“To love another person is to see the face of God.” — Victor Hugo
He was the third son of Joseph and Sophie Hugo. He was born during a time of national turmoil in France. His father supported Napoleon, his mother was a royalist. The family traveled often when he was young because of his father’s military postings. His mother separated from his father in 1803 and took the boys to Paris. There she raised them as Catholic Royalist.
Though a committed conservative royalist when he was young, Hugo grew more liberal as the decades passed; he became a passionate supporter of republicanism, and his work touches upon most of the political and social issues and artistic trends of his time. [Sony ReaderStore]
He began to write as a teenager. He created “tragedies and poetry, and translated Virgil. Hugo’s first collection of poems, Odes Et Poesies Diverses gained him a royal pension from Louis XVIII. [The Literature Network.com]
His first novel, Han D’Islande, came out in 1823 followed by Bug-Jargal in 1826. The later book “describes the friendship between the enslaved African prince Bug-Jargal and Leopold D’Auverney, a French military officer, during the slave revolt in Santo Domingo of August, 1791.” [Amazon.com]
His reputation grew with the play Hernani in 1830 [Click here for the Project Gutenberg link] (The play later inspired Verdi to write his opera Ernani. )
Hugo’s literary breakthrough was with The Hunchback of Notre Dame in 1831.
The novel, set in 15th century Paris, tells a moving story of a gypsy girl Esmeralda and the deformed, deaf bell-ringer, Quasimodo, who loves her. Esmeralda aroses passion in Claude Frollo, an evil priest, who discovers that she favors Captain Phoebus. Frollo stabs the captain and Esmeralda is accused of the crime. Quasimodo attempts to shelter Esmeralda in the cathedral. Frollo finds her and when Frollo is rejected by Esmeralda, he leaves her to the executioners. In his despair Quasimodo catches the priest, throws him from the cathedral tower, and disappears. Later two skeletons are found in Esmeralda’s tomb – that of a hunchback embracing that of a woman. [books and writers]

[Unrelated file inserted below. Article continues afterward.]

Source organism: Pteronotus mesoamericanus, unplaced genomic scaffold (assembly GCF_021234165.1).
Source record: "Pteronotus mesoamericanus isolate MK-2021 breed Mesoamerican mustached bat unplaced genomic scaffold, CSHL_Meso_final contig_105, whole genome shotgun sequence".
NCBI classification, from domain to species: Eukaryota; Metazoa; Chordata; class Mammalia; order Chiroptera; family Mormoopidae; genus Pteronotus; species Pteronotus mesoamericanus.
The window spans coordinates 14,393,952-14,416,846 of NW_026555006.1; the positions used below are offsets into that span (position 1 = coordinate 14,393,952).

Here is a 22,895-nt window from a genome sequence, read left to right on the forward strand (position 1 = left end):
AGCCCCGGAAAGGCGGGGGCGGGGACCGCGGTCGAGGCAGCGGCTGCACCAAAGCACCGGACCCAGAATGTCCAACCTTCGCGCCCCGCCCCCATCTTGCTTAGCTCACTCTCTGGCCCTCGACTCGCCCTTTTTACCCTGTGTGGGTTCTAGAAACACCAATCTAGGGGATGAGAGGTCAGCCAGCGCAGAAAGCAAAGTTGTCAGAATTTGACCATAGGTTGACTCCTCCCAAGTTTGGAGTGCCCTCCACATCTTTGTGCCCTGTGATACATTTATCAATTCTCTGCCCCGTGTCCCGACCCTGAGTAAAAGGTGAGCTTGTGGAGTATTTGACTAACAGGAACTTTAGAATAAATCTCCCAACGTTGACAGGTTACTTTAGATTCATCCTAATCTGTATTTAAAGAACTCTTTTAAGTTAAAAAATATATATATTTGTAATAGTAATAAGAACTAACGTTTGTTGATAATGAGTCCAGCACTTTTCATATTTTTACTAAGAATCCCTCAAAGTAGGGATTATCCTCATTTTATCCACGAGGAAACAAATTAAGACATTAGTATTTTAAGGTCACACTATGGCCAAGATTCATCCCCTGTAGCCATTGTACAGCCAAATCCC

For 20 more years Hugo continued to write lyrical poetry — he is considered France’s greatest poet — plays, novels and essays. He was a visual artist and statesman as well as a human rights activist.
When the political landscape shifted in 1851 and Louis Bonaparte began to gain power. Hugo opposed the man, coining the phrase “we have had Napoleon the Great, now we have to have Napoleon the Small” [VictorHugo.gg]. When Napoleon grabbed power by way of a coup d’etat in December of that year Hugo fled the country for Brussels. Eventually he wound up on the island of Guernsey.
There, he wrote at a fast pace. And he wrote standing up, at a pulpit, looking out across the water. He had strict minimums for himself: 100 lines of poetry or 20 pages of prose a day. It was during this time that he wrote his masterpiece, Les Misérables (1865), about a poor Parisian man who steals a loaf of bread, spends 19 years in jail for it, and after his release becomes a successful small businessman and small-town mayor — and then is imprisoned once again for a minor crime in his distant past. [WritersAlmanac]
After Louis Bonaparte’s fall in 1870 Hugo returned home to Paris. He resumed his interest in politics and was elected to the National Assembly.
Hugo died in 1885 at the age of 83. Two million people attended his funeral procession.